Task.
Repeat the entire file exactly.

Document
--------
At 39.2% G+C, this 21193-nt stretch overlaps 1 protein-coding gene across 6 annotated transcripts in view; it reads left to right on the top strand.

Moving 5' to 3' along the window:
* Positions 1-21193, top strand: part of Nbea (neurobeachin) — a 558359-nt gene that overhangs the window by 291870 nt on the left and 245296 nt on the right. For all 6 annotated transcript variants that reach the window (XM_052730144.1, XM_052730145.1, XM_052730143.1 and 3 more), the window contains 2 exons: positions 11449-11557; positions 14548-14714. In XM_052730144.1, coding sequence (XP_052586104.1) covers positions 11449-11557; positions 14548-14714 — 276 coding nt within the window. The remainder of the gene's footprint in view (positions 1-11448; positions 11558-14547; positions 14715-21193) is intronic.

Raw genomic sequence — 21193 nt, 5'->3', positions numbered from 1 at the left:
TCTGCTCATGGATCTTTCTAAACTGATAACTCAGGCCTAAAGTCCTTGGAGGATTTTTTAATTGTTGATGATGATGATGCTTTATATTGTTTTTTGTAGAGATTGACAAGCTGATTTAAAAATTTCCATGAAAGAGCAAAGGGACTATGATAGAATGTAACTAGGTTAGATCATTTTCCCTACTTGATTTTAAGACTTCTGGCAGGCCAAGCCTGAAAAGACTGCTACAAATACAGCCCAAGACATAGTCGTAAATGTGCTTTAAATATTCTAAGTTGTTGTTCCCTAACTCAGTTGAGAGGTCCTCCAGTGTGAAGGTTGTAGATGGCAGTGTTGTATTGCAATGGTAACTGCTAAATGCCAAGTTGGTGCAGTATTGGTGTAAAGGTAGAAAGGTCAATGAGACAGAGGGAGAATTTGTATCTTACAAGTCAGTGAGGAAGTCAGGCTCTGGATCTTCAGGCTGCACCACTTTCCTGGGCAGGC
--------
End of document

At 39.2% G+C, this 21193-nt stretch overlaps 1 protein-coding gene across 6 annotated transcripts in view; it reads left to right on the top strand.

Moving 5' to 3' along the window:
* Positions 1-21193, top strand: part of Nbea (neurobeachin) — a 558359-nt gene that overhangs the window by 291870 nt on the left and 245296 nt on the right. For all 6 annotated transcript variants that reach the window (XM_052730144.1, XM_052730145.1, XM_052730143.1 and 3 more), the window contains 2 exons: positions 11449-11557; positions 14548-14714. In XM_052730144.1, coding sequence (XP_052586104.1) covers positions 11449-11557; positions 14548-14714 — 276 coding nt within the window. The remainder of the gene's footprint in view (positions 1-11448; positions 11558-14547; positions 14715-21193) is intronic.

Raw genomic sequence — 21193 nt, 5'->3', positions numbered from 1 at the left:
TCTGCTCATGGATCTTTCTAAACTGATAACTCAGGCCTAAAGTCCTTGGAGGATTTTTTAATTGTTGATGATGATGATGCTTTATATTGTTTTTTGTAGAGATTGACAAGCTGATTTAAAAATTTCCATGAAAGAGCAAAGGGACTATGATAGAATGTAACTAGGTTAGATCATTTTCCCTACTTGATTTTAAGACTTCTGGCAGGCCAAGCCTGAAAAGACTGCTACAAATACAGCCCAAGACATAGTCGTAAATGTGCTTTAAATATTCTAAGTTGTTGTTCCCTAACTCAGTTGAGAGGTCCTCCAGTGTGAAGGTTGTAGATGGCAGTGTTGTATTGCAATGGTAACTGCTAAATGCCAAGTTGGTGCAGTATTGGTGTAAAGGTAGAAAGGTCAATGAGACAGAGGGAGAATTTGTATCTTACAAGTCAGTGAGGAAGTCAGGCTCTGGATCTTCAGGCTGCACCACTTTCCTGGGCAGGC